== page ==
7 Essential Kitesurfing Wave Riding Tips

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Kitesurfing is one of the most popular water sports, and it is a great way to experience the ocean’s rough waves and freedom by riding over water with your kite pulling you along. It demands a considerable measure of control over your feet and body as you try to stay on the board and direct it as the water flows beneath you. This is done all while controlling a kite that pulls you along, manipulating it to manage your direction and speed better.

If you are a newcomer to the sport, it can be quite tricky getting the hang of it and learning how to kitesurf successfully. In this article, we’ll be covering the basics and giving you some kitesurfing wave riding tips and pointers to get you started!

Kitesurfing Wave Riding Tips

Gybes and Powered Carving Turns

Learning how to ride the waves is going to be tricky if you aren’t used to controlling the board, kite, and your body. Gybes and powered carving turns are two invaluable skills that will help you better master wave riding and make you a better kiteboarder overall.

Here is how you can practice and master your carving in three simple steps.

Back Foot to the Back

As simple as it sounds, all you need to do is ensure your back foot is as far back as possible, right up against the back of the tail end. Despite this being a simple step, many forget to do even this or don’t do it properly. You need to have this wider stance with your feet far apart to become more stable on the board, making it less likely you’ll wipe out while trying to carve the waves.

Plus, you can also control the board much more easily with your foot at the back, taking pressure off your feet to turn. Don’t forget to do this step, as it will lead to unnecessary strain and will make the subsequent steps much more difficult. Get into the habit of placing your back foot all the way back.

Put your Weight on your Front Foot

When you’re turning, you need to shift your weight forward onto your front foot to allow control over your speed and direction. Most surfboards are designed to be used and directed this way, so a seasoned surfer might have this come naturally to them. However, if you’re new to the sport, experiment with your foot placement and weight distribution between your feet.

Leaning on your front foot allows you to accelerate and keep your speed up while on the wave, so if you find yourself lagging on the waves, it might be because you aren’t distributing your weight properly. Practice finding what is ideal for you.

Bend your Knees

The idea here is to lower your center of gravity as much as possible. A lower center of gravity is very beneficial when surfing, so keep your knees soft and bent when carving and turning, as it allows you to shift your weight between your feet, heels, and toes. This ultimately makes carving more smooth and impressive, as having straight legs would make it more difficult to shift weight on the water and make it awkward to achieve the same effect.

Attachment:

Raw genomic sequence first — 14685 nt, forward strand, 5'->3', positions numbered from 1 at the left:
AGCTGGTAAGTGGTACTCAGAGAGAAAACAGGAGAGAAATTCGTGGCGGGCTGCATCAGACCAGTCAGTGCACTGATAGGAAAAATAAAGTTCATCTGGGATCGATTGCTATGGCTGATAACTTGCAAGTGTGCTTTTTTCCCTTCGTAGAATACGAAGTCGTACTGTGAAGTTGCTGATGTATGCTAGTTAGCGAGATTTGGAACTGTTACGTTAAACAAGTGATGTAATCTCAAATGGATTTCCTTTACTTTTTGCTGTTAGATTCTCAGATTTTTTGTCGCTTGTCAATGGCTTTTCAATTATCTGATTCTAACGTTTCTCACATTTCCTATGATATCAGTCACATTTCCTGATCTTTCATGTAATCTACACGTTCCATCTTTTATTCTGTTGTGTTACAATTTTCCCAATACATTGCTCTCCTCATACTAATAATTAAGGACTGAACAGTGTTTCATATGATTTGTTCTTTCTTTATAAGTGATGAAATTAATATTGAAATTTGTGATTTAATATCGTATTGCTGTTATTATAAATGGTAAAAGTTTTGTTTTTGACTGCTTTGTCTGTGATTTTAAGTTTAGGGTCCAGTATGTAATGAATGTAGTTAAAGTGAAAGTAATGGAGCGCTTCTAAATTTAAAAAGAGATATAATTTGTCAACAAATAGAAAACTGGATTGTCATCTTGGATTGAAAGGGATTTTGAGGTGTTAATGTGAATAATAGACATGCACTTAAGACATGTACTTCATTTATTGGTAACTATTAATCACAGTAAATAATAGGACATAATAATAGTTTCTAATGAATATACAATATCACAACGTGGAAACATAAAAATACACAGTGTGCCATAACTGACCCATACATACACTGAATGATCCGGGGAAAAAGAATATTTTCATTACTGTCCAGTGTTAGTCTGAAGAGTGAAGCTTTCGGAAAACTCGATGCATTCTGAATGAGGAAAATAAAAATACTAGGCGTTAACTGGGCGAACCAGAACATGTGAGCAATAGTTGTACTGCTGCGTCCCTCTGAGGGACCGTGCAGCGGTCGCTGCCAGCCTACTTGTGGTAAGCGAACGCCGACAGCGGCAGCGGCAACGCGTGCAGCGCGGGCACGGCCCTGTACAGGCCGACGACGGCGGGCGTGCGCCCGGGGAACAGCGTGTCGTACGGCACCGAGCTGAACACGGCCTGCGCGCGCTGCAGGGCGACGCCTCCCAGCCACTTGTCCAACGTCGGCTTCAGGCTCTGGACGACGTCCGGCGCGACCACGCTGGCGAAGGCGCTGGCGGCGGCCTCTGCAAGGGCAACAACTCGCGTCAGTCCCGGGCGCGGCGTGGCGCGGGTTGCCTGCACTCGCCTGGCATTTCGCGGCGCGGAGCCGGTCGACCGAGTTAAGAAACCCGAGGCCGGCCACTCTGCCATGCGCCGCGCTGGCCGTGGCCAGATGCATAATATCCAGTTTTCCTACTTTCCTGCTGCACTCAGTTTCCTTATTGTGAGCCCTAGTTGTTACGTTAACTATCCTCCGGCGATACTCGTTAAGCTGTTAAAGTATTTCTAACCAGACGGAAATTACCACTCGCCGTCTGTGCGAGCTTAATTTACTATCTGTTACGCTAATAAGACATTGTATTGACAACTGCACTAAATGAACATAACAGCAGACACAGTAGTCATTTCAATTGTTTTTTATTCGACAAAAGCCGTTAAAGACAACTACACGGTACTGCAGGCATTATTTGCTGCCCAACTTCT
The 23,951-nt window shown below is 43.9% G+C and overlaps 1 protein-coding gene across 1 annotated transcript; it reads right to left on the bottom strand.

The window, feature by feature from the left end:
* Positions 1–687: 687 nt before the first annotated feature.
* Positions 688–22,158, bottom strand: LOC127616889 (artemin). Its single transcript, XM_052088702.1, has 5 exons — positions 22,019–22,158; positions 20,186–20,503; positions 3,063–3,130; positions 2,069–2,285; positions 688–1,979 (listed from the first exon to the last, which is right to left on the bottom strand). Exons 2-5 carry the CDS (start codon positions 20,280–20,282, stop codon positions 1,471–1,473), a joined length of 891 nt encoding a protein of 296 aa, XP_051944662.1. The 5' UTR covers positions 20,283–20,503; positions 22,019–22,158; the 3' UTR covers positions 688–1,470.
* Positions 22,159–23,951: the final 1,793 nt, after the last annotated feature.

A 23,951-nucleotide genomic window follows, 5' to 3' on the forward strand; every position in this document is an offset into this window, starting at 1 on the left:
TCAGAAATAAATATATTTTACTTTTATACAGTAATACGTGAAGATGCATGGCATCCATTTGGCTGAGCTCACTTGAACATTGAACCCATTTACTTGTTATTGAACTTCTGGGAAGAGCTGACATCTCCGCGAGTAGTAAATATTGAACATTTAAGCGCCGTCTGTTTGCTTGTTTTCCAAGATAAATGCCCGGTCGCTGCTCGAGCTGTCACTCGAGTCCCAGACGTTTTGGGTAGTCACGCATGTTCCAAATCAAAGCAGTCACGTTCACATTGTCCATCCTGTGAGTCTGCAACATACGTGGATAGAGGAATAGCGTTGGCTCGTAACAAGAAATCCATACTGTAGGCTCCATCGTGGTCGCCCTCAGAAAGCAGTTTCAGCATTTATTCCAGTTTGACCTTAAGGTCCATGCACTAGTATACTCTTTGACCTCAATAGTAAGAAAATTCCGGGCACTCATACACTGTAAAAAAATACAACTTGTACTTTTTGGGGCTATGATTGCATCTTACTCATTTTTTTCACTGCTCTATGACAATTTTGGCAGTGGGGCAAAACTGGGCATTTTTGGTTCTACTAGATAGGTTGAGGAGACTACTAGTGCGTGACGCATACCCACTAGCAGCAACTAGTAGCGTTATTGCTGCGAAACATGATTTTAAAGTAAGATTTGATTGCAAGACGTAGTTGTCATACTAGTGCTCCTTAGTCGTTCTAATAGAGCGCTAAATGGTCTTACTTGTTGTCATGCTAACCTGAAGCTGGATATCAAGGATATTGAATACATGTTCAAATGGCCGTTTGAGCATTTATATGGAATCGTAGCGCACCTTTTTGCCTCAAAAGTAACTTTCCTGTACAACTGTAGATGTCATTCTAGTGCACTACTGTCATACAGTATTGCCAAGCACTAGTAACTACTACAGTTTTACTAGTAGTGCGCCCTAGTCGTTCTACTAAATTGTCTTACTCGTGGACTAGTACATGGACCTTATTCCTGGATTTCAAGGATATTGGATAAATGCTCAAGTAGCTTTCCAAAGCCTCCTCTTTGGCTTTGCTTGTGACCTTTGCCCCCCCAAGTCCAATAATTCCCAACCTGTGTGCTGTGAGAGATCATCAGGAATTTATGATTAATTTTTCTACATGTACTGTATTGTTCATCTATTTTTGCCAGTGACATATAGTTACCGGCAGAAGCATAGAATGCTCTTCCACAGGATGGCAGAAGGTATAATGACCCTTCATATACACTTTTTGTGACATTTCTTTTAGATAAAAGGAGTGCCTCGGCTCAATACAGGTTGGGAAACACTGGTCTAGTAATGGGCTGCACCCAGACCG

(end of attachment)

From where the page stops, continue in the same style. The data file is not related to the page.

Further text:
Carving Into the Wave

Now that you know the techniques you should practice, you can take to the water and begin experimenting. Of course, you should start off slow before taking on the more gargantuan waves. Begin by practicing on flatter water that doesn’t have as much swell to it, and practice on the smaller waves as they approach the shore. Your aim is to approach the wave, carve across the face of the wave, and head back to shore.

What you should be focusing on is your weight distribution, foot placement, and kite work. The main benefit of carving to turn is that you only have to turn your kite once when turning, relying on the additional speed and power of the wave to do most of the work of turning you. This allows you to focus more on the balance you need to move up and down the wave face.

Gentle Carves

Gentle carves are ideal for smaller swells in the water that have yet to form into proper waves. You can even practice on more gentle waves, too. Generally, you’ll have two options on how you can approach this technique.

  • Ride out heelside, gently carving onto the wave and coming out toeside.
  • Ride out on your toeside edge and gently carve onto the wave, coming out heelside.

Both of these approaches require more gentle, precise movements when controlling your kite, as you’ll be learning how to rely on the energy from the waves to keep your momentum going as you carve.

Powered Carves

Once you have practiced enough with gentler waves and swells and are confident in your ability, you can begin taking on steeper waves closer to breaking on the shore. Again, there are two general ways to approach this.

  • Ride out heelside, carve with power onto a wave, and come out toeside.
  • Ride out on your toeside edge, carve with power onto the wave, and come out heelside.

As you pick up more power on these waves, you’ll likely notice the increased speed you carve with. You’ll be accelerating incredibly fast with powered carves, so you need to be confident in your ability to keep your balance and control. Focus on your kite the most and fly it a lot more aggressively, turning it before your board to carry your momentum back to the shore.

To Summarize

To quickly recap, you’ll want to ride the waves by carving into them using the three steps described above. Keep your foot to the back, learn to distribute your weight onto your front foot efficiently, and keep your knees bent. Start with gentle carves to practice, and once you are confident in your ability and skill and think you know precisely how to control the kite and your body weight properly, take to the steeper waves for more powerful carves, which are much faster.

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